Money, Scholarships

Scholarships for Undocumented Students

No Comments 18 January 2017

As most scholarships for U.S. colleges require proof of citizenship, undocumented students often have a challenging time finding scholarships. There are, however, organizations that are committed to providing financial assistance for undocumented students. The list below includes scholarships open to undocumented, international and immigrant students.


Microsoft Scholarship: This scholarship is for students pursuing a degree in a STEM (science, technology, engineering, and math) fields. Applicants must have a minimum 3.0 GPA and demonstrate financial need. Applications are due January 27.

Point Foundation Scholarship: This award is for students who are involved with the LGBTQ community and are open about their identity. Applicants must demonstrate a desire to make a difference in the world. Applications are due January 30.


The Dream.Us Opportunity Scholarship: This scholarship is for students who do not currently have the financial resources to enroll in college full time. Students must have reached the U.S. before age 16. Applications are due February 1.

Ascend Educational Fund: Immigrant students who will graduate from a New York City high school are eligible for this scholarship. Applications are due February 2.

Elie Wiesel Prize in Ethics Essay Contest: This scholarship is for students registered as full-time undergraduate juniors and seniors. Applications are due February 10.

CORE’s Que Llueva Café Scholarship: College-bound undocumented students of Latino descent are eligible for this scholarship. Applications are due February 25.

Jaime Lucero Mexican Studies Institute Scholarship: This award is for CUNY undergraduate and graduate students who demonstrate academic achievement, financial need and a commitment to service in the Mexican community. Applications are due February 28.


The Dream.Us Scholarships National Scholarship: This scholarship is for students enrolled at one of TheDream.US partner colleges who do not have financial resources to enroll in college full time. Applications are due March 8.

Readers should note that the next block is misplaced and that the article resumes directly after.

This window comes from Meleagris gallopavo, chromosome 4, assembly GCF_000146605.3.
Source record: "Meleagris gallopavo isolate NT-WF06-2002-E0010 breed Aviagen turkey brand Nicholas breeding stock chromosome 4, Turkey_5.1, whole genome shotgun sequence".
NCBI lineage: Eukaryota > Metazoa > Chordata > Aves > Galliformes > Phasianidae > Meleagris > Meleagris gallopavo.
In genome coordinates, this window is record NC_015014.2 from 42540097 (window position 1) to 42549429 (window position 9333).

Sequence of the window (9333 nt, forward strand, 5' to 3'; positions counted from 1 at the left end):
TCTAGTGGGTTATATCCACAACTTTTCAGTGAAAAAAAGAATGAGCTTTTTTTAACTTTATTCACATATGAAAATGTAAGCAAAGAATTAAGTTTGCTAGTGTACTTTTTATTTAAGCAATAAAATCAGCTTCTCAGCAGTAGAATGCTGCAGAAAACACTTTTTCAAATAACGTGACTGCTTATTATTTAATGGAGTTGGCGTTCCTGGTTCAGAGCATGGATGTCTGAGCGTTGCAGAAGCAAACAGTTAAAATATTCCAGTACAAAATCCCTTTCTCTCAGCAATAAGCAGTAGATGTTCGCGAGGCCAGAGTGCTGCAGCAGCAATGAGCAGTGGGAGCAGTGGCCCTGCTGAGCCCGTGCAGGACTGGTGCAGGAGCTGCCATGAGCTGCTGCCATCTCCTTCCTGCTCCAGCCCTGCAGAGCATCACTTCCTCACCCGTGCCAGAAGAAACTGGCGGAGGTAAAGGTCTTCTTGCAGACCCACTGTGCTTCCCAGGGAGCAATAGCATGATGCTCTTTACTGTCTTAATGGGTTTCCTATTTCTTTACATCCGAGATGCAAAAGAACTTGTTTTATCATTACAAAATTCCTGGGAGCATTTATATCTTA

Association of Raza Educators Scholarship – Los Angeles: This scholarship is for undocumented, AB 540 and DACA seniors who are graduating from a Los Angeles high school. Applicants are due March 17.

National Peace Essay Contest for High School Students: This scholarship is for students of any citizenship attending a U.S. high school. Applications are due March 15.

Ayn Rand Anthem Essay Contest: In order to apply for this scholarship, applicants must submit an essay for the book “Anthem” by Ayn Rand. There are no citizenship requirements for this scholarship. Applications are due March 29.

Foster Care to Success Scholarships: These scholarships are for students who have been in foster care or who are orphans. Applications are due March 31.


Davis-Putter Scholarship: The scholarship is for students active in social/economic justice movements.  People who are not U.S. citizens are eligible. Applications are due April 1.

A Voice for Animals Contest: Students who have worked to promote the humane treatment of animals are eligible for this scholarship. Applications are due April 10.

Ayn Rand The Fountainhead Essay Contest: Applicants must submit essays about “The Fountainhead” by Ayn Rand to be considered for this scholarship. There are no citizenship requirements. Applications are due April 26.

Ayn Rand “Atlas Shrugged” Essay Contest: In order to be considered for this scholarship, applicants must submit essays about “The Fountainhead” by Ayn Rand. There are no citizenship requirements. Applications are due April 28.

Platt Family Scholarship Prize Essay Contest: This scholarship is for applicants attending American colleges or universities, regardless of their citizenship. Applications are due July 31.